Join Date: Feb 2000
Location: Annapolis, Md
Thanked 248 Times in 198 Posts
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Re: Slow Racing or Fast Cruising?
First of all, let my congratulate and thank everyone for keeping this civil. When I saw the first post on this I thought to myself, "This could get ugly!".
To me the reality of these kinds issues have no single answer and instead simply boil down to a personal preference. Whether you elect to 'sail fast', or race, or whether you don't care about speed at all, or fall somewhere in between, is entirely a personal decision with you own individual choice falling somewhere on a very broad spectrum of possible philosophical inclinations. How you elect to sail may even vary from day to day and moment to moment for that matter. For the most part, it's nobody's business to critique other than your own.
And yet on the internet there often is a tendency to take what should be discussions of personal preference and seemingly choose up teams, with each defending to the death the narrow segment of the spectrum that grabs them. Fortunately, that has not happened in this revealing discourse.
In reality, what most people have said is true. We typically all sail for enjoyment, and define what we consider to be enjoyable. For people like me, I enjoy sailing the boat 'smartly', sails trimmed for speed and balance. I like the mental challenge and the physicality of sailing well. I also enjoy racing. I also enjoy sailing traditional watercraft, which will not inherently fast, can be inherently mentally and physically challenging. But in each case, at least for me, the quality and experience of the sailing and the race is the end unto itself.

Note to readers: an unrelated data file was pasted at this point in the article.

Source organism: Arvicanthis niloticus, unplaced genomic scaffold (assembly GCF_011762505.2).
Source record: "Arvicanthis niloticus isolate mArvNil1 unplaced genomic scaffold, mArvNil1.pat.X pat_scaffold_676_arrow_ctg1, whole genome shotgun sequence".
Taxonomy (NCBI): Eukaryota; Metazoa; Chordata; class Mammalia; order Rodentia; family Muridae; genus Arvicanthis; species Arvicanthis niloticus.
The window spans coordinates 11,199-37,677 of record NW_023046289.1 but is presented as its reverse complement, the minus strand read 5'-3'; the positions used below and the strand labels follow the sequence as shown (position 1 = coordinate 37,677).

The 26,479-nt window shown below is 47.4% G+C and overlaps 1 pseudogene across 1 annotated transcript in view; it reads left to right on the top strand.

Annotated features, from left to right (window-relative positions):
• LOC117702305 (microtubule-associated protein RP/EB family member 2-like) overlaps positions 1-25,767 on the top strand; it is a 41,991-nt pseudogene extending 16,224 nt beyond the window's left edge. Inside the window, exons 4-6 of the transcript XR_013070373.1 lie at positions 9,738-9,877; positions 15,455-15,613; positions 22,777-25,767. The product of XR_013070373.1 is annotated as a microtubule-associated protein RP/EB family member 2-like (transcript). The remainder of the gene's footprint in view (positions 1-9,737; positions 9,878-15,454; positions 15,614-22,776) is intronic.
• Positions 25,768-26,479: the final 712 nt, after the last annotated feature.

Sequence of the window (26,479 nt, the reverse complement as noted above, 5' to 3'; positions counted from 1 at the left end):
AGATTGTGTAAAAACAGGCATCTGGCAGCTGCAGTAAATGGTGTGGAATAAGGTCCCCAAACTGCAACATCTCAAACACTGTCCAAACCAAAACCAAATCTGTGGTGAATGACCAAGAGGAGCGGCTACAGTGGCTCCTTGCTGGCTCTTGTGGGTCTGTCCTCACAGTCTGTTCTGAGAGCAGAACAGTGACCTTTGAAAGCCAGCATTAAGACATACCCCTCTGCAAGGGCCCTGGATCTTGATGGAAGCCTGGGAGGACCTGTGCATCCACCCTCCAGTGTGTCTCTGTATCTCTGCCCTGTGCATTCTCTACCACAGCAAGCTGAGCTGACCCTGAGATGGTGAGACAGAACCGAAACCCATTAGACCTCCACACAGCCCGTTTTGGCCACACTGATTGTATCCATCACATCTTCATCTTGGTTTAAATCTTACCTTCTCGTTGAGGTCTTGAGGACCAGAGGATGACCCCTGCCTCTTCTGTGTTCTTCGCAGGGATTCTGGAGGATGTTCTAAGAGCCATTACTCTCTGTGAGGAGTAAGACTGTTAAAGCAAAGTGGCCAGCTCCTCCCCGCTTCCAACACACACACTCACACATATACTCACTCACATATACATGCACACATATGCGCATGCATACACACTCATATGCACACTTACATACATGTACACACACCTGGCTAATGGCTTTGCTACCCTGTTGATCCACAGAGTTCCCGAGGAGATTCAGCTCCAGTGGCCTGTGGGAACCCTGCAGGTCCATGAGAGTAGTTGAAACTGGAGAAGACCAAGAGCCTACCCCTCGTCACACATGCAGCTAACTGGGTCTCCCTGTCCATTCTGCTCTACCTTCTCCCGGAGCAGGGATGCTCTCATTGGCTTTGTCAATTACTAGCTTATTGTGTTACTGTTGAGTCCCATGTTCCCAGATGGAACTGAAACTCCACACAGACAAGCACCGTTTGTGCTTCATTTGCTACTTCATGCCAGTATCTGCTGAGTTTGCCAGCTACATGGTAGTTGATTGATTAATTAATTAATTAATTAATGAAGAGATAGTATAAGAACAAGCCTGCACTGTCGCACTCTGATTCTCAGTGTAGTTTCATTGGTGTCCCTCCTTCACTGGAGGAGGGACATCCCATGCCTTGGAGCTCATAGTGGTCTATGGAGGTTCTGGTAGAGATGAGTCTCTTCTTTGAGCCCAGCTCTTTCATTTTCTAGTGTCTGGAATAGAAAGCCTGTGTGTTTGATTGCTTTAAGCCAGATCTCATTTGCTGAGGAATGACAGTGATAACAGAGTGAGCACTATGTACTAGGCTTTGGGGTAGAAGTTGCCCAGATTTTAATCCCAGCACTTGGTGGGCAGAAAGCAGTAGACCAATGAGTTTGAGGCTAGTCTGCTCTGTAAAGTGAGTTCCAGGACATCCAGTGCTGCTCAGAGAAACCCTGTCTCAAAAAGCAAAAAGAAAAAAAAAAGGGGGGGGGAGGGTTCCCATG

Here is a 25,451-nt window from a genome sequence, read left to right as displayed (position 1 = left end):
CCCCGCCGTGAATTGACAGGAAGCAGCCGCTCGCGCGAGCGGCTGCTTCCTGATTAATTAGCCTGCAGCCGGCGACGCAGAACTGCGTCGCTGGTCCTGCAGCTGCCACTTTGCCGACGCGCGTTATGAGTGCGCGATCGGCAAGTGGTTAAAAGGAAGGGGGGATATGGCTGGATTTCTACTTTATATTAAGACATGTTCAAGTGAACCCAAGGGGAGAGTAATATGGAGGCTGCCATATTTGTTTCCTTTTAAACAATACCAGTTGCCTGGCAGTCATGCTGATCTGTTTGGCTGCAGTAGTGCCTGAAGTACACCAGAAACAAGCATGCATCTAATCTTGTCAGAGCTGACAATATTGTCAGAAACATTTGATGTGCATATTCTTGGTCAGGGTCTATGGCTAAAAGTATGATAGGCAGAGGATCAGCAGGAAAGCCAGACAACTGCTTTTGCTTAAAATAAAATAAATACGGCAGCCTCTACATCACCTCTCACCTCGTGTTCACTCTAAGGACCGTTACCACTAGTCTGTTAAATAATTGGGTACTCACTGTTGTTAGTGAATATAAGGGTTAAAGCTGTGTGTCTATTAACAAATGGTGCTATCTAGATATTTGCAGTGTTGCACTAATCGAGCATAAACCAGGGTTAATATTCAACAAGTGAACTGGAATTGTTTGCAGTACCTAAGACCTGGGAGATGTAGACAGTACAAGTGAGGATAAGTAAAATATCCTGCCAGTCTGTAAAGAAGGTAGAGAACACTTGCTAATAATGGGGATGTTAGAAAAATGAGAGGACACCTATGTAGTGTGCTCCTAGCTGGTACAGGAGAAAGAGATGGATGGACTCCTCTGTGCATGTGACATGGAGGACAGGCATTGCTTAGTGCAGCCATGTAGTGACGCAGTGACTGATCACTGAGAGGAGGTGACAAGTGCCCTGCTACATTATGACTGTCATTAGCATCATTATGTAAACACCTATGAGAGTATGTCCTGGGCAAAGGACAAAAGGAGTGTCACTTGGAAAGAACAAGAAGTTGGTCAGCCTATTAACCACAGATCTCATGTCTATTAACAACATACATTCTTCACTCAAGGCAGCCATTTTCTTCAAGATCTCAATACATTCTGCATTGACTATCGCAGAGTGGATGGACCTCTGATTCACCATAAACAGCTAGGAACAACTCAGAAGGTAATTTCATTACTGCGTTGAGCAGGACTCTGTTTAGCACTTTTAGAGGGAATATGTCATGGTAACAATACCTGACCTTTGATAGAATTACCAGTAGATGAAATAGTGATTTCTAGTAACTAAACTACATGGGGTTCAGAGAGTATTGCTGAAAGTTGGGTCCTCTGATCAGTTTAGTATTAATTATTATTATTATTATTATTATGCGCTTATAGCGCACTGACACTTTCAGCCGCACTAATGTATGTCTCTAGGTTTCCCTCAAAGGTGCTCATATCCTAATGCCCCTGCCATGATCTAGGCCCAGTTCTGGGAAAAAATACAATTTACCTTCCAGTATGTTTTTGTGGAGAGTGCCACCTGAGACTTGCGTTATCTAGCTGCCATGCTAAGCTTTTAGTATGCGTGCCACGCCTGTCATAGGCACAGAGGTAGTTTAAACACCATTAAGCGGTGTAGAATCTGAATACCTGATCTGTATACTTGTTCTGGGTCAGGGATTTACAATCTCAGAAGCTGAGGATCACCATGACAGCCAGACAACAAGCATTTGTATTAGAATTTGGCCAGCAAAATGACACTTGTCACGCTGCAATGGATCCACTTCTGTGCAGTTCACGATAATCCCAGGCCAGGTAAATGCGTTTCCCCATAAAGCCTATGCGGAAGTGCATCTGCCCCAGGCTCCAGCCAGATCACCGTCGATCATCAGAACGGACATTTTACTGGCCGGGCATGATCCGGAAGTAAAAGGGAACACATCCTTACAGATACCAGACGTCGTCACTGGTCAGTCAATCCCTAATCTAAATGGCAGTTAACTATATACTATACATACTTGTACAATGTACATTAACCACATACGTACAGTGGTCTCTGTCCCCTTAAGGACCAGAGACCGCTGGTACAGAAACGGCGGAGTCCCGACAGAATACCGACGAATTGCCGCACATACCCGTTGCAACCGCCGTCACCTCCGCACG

For as competitive and as focused on winning as I may be during the race, I actually don't care if I didn't win after the race. In other words, my reason for racing is sailing the race well. Its been a long time and a bunch of trophies since I actually cared about the trip to the podium after the race is over.
I have raced on some pretty high level race boats in some world class regattas, and in reality, the best racing crews are comparatively low volume affairs. There is a lot oc comminication but its done surprisingly quietly with information circulating around the boat so all know what is happening and about to happen, and all eyes gathering and feeding information and sharing it. On the best crewed boats that I have sailed on, there are no rock stars or primadonas. We are not competing for stature or attention with each other, we are all on the same team and looking out for each other. As one skipper liked to joke, a well slimed machine.
Similarly, the reward for a fast passage time is the quality of sailing along the way, rather than the boats I pass. (Although, sometimes the reward is that its nice to arrive at an anchorage before it is full, or be able to lounge on the hook a little longer knowing that you'll get where you want to go fast enough that you have that luxury of a bit more hanging about.)
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Curmudgeon at Large- and rhinestone in the rough, sailing my Farr 11.6 on the Chesapeake Bay